Culling drive planned for Robben Is­land

Rab­bits, fowl and cats to be shot

Weekend Argus (Saturday Edition) - - NEWS - HE­LEN BAM­FORD

AN “UN­PRECE­DENTED culling spree” is set to take place on Robben Is­land in Oc­to­ber. In the fir­ing line are up to 15 000 rab­bits, a large num­ber of guinea fowl and just over a dozen feral cats.

Al­though nearly 3 000 rab­bits were culled dur­ing sev­eral ear­lier “cap­ture-and-eu­thanase” pro­grammes, there are still thou­sands of the feral crea­tures on the is­land, caus­ing enor­mous dam­age to the World Her­itage Site.

Sharp­shooter John Kieser has pro­posed us­ing a high-pow­ered air gun and .22 ri­fle with sub­sonic bul­lets to shoot the rab­bits, and a 16-gauge shot­gun for the guinea fowl.

Kieser, who ex­pects to get the go-ahead from the Robben Is­land Mu­seum next week, said shoot­ing the feral an­i­mals was the quick­est and most hu­mane way of re­mov­ing them.

He said trap­ping and eu­thanas­ing the rab­bits had been im­prac­ti­cal and ex­pen­sive.

It had not even “made a dent” in the pop­u­la­tion.

“But this is not a gung-ho thing,” he said.

“I’ve never hunted for plea­sure in my life.

“But you have to look at the to­tal ecol­ogy of the is­land, not just one an­i­mal.”

Kieser has pro­posed that he, and an­other ex­pe­ri­enced shooter, hunt on the out­skirts of the res­i­den­tial area in the morn­ings and af­ter­noons – out­side tourist times – and start­ing in Oc­to­ber.

He said the sub­sonic bul­lets he pro­posed us­ing were slower to make sure they didn’t go through the rab­bits and hit other an­i­mals, such as pen­guins.

Kieser has pre­vi­ously re­moved feral rab­bits from Bird Is­land in Al­goa Bay and feral cats from Mar­ion, Dassen and Robben is­lands.

He has been asked to pro­vide a pro­posal for four months, but says a cull is likely to take longer.

The SPCA has sent the pro­posal to the NSPCA’s Wildlife Unit and Ethics Com­mit­tee for their in­put and ad­vice.

Al­lan Per­rins, chief ex­ec­u­tive of­fi­cer of the Cape of Good Hope SPCA, said: “The scale and scope of the pro­posed culling spree is, to the best of our knowl­edge, un­prece­dented in the West­ern Cape.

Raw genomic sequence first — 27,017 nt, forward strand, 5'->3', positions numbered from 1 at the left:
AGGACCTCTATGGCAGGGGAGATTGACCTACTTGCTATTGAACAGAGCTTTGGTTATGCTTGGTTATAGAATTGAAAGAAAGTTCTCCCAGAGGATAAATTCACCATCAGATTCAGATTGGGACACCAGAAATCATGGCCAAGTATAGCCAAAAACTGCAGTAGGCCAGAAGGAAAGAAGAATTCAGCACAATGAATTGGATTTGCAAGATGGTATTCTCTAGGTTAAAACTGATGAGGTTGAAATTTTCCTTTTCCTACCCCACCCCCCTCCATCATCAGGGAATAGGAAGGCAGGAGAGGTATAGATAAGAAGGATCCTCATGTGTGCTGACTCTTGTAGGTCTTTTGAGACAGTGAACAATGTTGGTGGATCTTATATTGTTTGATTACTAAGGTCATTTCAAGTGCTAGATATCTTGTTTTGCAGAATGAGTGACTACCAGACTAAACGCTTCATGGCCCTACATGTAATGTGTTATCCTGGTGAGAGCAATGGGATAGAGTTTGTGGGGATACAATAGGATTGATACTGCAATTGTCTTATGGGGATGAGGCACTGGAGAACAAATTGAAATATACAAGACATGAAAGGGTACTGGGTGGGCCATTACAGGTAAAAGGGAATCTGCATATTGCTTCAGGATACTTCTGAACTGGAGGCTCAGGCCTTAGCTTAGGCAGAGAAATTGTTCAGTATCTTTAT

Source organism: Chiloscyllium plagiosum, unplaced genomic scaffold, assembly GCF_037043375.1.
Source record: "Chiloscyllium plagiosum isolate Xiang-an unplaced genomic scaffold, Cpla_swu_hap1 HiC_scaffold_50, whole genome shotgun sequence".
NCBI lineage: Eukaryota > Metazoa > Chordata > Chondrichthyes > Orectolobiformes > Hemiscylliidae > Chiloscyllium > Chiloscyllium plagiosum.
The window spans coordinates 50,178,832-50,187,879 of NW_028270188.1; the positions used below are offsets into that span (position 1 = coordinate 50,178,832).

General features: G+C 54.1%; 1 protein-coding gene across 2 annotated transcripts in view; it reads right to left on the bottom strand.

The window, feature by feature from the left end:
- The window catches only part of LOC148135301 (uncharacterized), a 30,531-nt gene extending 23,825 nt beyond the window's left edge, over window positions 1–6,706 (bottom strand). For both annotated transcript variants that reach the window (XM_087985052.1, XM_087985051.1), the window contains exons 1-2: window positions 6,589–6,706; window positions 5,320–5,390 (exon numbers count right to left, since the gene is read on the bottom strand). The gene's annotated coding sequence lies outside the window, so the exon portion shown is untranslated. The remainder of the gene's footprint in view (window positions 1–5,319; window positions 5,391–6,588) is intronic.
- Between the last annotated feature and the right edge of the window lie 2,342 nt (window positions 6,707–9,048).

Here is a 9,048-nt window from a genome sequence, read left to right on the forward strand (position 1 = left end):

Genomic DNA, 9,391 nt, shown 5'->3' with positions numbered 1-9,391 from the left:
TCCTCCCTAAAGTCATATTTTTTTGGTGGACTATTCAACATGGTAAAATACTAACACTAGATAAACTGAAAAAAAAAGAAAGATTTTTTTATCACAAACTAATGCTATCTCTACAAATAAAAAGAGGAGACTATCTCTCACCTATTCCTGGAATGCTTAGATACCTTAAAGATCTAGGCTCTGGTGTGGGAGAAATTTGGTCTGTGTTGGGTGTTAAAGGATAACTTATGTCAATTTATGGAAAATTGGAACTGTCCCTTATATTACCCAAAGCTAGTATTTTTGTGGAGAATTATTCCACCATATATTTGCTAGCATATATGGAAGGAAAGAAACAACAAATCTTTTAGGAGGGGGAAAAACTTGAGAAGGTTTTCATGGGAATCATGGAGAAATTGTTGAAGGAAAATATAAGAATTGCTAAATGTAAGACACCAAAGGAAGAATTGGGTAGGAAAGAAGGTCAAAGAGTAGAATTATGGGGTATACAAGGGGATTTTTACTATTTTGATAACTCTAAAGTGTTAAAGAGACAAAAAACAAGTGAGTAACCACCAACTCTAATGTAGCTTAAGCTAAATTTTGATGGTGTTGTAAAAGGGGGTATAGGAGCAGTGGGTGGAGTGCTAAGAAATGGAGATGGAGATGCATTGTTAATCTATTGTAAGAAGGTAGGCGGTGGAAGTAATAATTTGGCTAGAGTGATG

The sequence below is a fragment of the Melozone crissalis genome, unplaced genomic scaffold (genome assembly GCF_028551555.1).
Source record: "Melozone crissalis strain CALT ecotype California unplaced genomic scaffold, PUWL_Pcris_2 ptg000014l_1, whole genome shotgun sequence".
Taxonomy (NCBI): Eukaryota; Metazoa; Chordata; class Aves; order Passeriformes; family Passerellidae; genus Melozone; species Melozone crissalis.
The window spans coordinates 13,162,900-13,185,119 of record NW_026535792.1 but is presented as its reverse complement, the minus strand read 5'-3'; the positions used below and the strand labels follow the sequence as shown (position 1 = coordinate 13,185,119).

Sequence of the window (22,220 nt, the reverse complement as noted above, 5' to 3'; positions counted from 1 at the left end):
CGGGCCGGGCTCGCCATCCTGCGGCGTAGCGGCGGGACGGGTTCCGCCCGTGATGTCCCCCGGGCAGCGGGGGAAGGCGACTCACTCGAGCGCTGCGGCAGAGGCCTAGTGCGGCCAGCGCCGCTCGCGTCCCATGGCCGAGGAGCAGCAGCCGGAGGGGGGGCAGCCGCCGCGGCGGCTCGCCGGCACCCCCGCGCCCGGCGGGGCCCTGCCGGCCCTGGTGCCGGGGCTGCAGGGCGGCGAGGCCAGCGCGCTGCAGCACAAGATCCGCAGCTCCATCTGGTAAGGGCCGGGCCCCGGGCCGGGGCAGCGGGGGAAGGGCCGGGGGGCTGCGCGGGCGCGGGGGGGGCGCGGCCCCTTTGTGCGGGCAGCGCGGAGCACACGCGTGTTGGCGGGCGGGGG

“We an­tic­i­pate hav­ing our hands full mon­i­tor­ing the process.”

Per­rins said their in­spec­tors would not only have to en­sure clean and hu­mane culling, but also see to it other species were not trau­ma­tised.

In­spec­tors would also check bur­rows and nests for young ones, which would be res­cued.

Per­rins said the SPCA was also con­cerned about the num­ber of fal­low deer on the is­land, which had in­creased to an un­sus­tain­able pop­u­la­tion of around 400.

He said the same ap­plied to the is­land’s ex­plod­ing pop­u­la­tions of black rats, mice, In­dian pea­cocks, Chukar par­tridges, house spar­rows and Euro­pean star­lings.

“Th­ese an­i­mal pop­u­la­tions have not been prop­erly man­aged.

“Their num­bers have swelled sig­nif­i­cantly since the demise of most of the feral cats, which would prob­a­bly have pre­dated them – help­ing to keep their num­bers in check.”

He said any­thing short of a gen­uine, well-planned, wellex­e­cuted, hu­mane con­ser­va­tion ef­fort would be fu­tile.

James Makola, a se­nior man­ager at the her­itage depart­ment on Robben Is­land, said a de­ci­sion on the way for­ward should be made by next week.

He said they were work­ing closely with the SPCA and hoped to get CapeNa­ture in­volved.

Makola said they were looking at the pos­si­bil­ity of mak­ing the meat avail­able, but would need to get a li­censed abat­toir to do that.

He added they might ster­ilise some of the an­i­mals with chem­i­cals they had im­ported.

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